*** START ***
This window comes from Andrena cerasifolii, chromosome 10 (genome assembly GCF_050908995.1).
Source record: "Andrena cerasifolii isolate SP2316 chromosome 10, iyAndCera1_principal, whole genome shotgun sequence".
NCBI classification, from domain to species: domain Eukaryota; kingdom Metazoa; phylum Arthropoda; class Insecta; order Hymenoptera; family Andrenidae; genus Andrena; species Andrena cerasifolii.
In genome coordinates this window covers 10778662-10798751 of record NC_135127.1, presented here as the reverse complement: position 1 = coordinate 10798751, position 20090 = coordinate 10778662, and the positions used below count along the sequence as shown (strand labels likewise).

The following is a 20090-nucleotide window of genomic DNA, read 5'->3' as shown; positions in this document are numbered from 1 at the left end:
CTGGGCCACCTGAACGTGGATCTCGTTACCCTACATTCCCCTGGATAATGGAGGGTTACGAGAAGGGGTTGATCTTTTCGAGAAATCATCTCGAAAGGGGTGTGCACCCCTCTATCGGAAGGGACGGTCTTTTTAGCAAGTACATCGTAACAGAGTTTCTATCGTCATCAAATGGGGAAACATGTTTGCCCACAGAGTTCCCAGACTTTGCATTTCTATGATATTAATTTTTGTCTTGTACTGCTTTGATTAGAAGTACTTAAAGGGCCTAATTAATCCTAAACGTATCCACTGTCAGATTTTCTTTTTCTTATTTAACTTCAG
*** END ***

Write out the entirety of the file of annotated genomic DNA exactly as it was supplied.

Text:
This window comes from Andrena cerasifolii, chromosome 10 (genome assembly GCF_050908995.1).
Source record: "Andrena cerasifolii isolate SP2316 chromosome 10, iyAndCera1_principal, whole genome shotgun sequence".
NCBI classification, from domain to species: domain Eukaryota; kingdom Metazoa; phylum Arthropoda; class Insecta; order Hymenoptera; family Andrenidae; genus Andrena; species Andrena cerasifolii.
In genome coordinates this window covers 10778662-10798751 of record NC_135127.1, presented here as the reverse complement: position 1 = coordinate 10798751, position 20090 = coordinate 10778662, and the positions used below count along the sequence as shown (strand labels likewise).

The following is a 20090-nucleotide window of genomic DNA, read 5'->3' as shown; positions in this document are numbered from 1 at the left end:
CTGGGCCACCTGAACGTGGATCTCGTTACCCTACATTCCCCTGGATAATGGAGGGTTACGAGAAGGGGTTGATCTTTTCGAGAAATCATCTCGAAAGGGGTGTGCACCCCTCTATCGGAAGGGACGGTCTTTTTAGCAAGTACATCGTAACAGAGTTTCTATCGTCATCAAATGGGGAAACATGTTTGCCCACAGAGTTCCCAGACTTTGCATTTCTATGATATTAATTTTTGTCTTGTACTGCTTTGATTAGAAGTACTTAAAGGGCCTAATTAATCCTAAACGTATCCACTGTCAGATTTTCTTTTTCTTATTTAACTTCAG